Dutch Reformed Church Dedicated as Landmark
By Ann Kuzmik
Mid-Hudson Times, Nov. 8, 2001
(used with permission)

With Saturday's perfect Fall weather as a backdrop, the City of Newburgh celebrated its newest National Historic Landmark, the Dutch Reformed Church. A reception at the Karpeles Manuscript Library Museum on Broadway followed the ceremonies at the old church on Grand Street.

Harry Porr, City Manager and Master of Ceremonies, welcomed the group on behalf of Mayor Marino, who was not able to attend. He acknowledged the many dignitaries and elected officials who were there, and praised City Archives/ Engineering Technician Betsy McKean, who coordinated the celebration, for her wonderful work with archives and projects, such as the Quassaick Creek Trail.

The event reflected the city's diversity, and its many faiths, Porr pointed out. Rev. Carlos Lantis, immediate past president of the Newburgh Preservation Association and pastor of Calvary Presbyterian Church gave the invocation. Imam Salahuddin Muhammed, head of Masjid al Jihad al Akbar, led the large audience in the Pledge of Allegiance. Howard B. Major III, Senior Pastor of Reformed Church of New Paltz and past president of the Reformed Church Mid Hudson Classes, gave the benediction.

The program was also a rich display of the city's musical talents. Patty Sofokles sang The Star Spangled Banner, and Newburgh's Cultural Affairs Commissioner, Lillie Howard perfomed God Bless America and God Will Take Care of You. The South Junior High Choir, under the directon of Dovetta Beamon, opened the ceremonies with Of Thee I Sing America. When they closed with Let There Be Peace on Earth, Tymisha Thomas brought the attendees to their feet applauding her solo.

Congressman Maurice Hinchey said he was "greatly moved and uplifted" to be there. The city's residents reached back to another democracy for inspiration when they built the magnificient Greek Revival structure, Hinchey pointed out. Now, he said, the historical designation represents not only a tribute to Greek architecture, but also a revival of Newburgh and the Hudson Valley.

Bernadette Castro, New York State Commissioner of Parks, Recreation and Historic Preservation, accepted the bronze plaque with the official designation from James R. Pepper, Assistant Regional Director of the National Parks Service. The national landmark status helps open the doors to funding for the church's restoration.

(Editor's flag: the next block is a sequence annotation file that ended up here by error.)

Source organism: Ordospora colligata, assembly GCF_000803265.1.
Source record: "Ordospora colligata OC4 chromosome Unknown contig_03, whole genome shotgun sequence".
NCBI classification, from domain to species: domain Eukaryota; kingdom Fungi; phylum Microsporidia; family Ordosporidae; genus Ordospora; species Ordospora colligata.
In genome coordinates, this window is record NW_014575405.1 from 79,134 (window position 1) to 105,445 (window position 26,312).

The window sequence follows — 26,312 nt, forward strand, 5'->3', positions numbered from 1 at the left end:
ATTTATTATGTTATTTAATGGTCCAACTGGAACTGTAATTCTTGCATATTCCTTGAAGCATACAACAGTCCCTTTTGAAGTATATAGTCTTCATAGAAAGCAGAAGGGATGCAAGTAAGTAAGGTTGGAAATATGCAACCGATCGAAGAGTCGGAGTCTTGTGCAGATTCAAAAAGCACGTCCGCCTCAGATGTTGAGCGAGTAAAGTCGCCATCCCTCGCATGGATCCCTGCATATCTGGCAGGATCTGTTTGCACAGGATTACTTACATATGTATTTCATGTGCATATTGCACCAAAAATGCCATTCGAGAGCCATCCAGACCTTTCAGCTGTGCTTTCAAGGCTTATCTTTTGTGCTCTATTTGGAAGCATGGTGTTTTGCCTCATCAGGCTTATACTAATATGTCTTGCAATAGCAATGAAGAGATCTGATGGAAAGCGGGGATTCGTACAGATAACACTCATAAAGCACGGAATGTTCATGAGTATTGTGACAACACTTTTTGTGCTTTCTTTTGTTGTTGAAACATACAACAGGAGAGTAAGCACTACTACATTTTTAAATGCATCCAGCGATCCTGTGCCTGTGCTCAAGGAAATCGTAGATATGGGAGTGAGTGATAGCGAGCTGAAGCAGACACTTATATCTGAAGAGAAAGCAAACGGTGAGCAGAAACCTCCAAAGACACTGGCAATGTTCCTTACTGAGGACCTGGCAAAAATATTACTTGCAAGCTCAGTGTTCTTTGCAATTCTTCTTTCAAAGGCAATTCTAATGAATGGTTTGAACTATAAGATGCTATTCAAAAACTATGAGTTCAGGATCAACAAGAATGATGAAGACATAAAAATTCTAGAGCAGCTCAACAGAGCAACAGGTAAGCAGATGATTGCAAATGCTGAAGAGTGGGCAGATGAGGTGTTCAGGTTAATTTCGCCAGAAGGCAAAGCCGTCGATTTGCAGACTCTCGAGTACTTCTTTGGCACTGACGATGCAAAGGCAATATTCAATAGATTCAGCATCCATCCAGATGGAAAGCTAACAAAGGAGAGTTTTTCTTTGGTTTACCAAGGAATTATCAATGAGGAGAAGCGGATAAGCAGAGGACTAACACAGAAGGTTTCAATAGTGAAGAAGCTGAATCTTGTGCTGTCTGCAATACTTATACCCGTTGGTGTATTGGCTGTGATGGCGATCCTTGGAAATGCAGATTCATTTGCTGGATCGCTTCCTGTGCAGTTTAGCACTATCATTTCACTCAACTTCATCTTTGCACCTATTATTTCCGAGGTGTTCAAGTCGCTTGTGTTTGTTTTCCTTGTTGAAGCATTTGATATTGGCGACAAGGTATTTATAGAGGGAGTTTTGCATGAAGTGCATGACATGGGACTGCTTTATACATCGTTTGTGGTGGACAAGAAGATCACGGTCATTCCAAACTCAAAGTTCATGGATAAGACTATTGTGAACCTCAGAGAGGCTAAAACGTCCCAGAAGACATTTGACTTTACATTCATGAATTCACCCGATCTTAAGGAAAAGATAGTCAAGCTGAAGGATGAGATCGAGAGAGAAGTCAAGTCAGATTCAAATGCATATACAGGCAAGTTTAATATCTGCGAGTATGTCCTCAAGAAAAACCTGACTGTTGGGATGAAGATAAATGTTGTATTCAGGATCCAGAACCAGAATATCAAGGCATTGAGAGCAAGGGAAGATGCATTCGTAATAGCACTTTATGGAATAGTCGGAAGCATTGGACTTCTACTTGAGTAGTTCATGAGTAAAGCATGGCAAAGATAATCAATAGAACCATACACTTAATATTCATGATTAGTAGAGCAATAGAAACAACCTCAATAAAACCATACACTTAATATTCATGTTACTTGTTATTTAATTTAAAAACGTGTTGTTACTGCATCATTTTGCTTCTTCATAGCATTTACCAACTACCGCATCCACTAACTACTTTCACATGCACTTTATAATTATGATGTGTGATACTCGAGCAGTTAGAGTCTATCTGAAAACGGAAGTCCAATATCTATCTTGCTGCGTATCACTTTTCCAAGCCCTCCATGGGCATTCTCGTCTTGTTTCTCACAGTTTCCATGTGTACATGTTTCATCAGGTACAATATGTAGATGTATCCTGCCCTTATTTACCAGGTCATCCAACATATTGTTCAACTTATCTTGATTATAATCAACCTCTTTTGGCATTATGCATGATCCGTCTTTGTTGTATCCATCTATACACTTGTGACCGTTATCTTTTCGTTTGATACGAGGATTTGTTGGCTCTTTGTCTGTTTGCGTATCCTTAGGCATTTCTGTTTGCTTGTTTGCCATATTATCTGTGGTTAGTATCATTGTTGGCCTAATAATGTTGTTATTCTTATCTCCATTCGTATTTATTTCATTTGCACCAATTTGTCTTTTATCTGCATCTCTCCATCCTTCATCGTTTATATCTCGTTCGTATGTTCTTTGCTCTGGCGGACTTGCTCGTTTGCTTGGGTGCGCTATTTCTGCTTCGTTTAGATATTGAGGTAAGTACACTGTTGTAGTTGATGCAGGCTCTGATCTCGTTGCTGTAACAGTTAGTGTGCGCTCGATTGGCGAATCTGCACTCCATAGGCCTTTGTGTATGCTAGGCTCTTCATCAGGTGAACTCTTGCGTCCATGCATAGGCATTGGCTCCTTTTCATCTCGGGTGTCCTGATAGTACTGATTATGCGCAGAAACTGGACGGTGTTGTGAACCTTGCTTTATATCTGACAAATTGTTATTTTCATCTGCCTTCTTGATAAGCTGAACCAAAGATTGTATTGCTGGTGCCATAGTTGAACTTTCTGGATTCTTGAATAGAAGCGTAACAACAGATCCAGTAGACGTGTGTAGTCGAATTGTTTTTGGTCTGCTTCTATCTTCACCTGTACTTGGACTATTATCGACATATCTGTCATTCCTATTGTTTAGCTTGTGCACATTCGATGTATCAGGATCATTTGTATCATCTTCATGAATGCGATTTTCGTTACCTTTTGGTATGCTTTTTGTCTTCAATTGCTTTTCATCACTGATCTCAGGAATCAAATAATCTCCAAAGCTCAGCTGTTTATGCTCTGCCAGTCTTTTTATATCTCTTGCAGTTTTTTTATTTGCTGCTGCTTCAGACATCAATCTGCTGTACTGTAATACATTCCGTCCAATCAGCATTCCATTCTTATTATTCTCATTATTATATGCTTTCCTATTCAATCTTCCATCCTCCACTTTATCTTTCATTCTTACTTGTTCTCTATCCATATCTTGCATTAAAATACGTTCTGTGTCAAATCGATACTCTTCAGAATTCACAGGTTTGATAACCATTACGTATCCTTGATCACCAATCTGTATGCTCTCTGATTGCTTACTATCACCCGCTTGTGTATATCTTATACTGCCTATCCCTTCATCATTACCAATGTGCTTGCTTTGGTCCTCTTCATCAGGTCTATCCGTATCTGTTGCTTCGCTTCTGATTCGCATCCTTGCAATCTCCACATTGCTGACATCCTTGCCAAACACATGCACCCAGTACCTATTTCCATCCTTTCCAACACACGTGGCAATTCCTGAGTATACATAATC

"If the residents take care of historical preservation, one day, the historical preservation takes care of them," Castro remarked.   The Dutch Reformed Church is "a reflection of the people who built it...who felt excellence was what [they] deserved," Pepper noted.   He went on to praise William Krattinger, of the New York State Department of Parks, Recreation and Historic Preservation Field Office, for writing a "truly outstanding nomination" for the church's national landmark designation.

Carmella Mantello, Hudson River Valley Greenway Communities Council, and Assemblyman Thomas Kirwan, also spoke.

David Schuyler, a professor at Franklin & Marshall College, and author of Apostle of Taste: Andrew Jackson Downing, was the guest speaker. He talked of the city's architectural masterpieces created by Downing, Vaux, Withers, and Davis, many of which fell to Urban Renewal.

"I hope this building will stand as a symbol of Newburgh's rebirth and a testimony to the resilience of the human spirit," said Schuyler.

The church has reflected the city's fortunes since it was built, said James Hoekema, president of the Dutch Reformed Church Restoration Committee.

"[It] will henceforth serve as a conspicuous and characteristic landmark, indicative of the refined taste, discrimination, and sense of classical beauty of the inhabitants of Newburgh," Alexander Jackson Davis, the church's designer, wrote in 1835.

In the latter decades of the 20th century, the church became symbolic of the city's decline. Now, said Hoekema, a restored church will be a symbol of the city's optimism.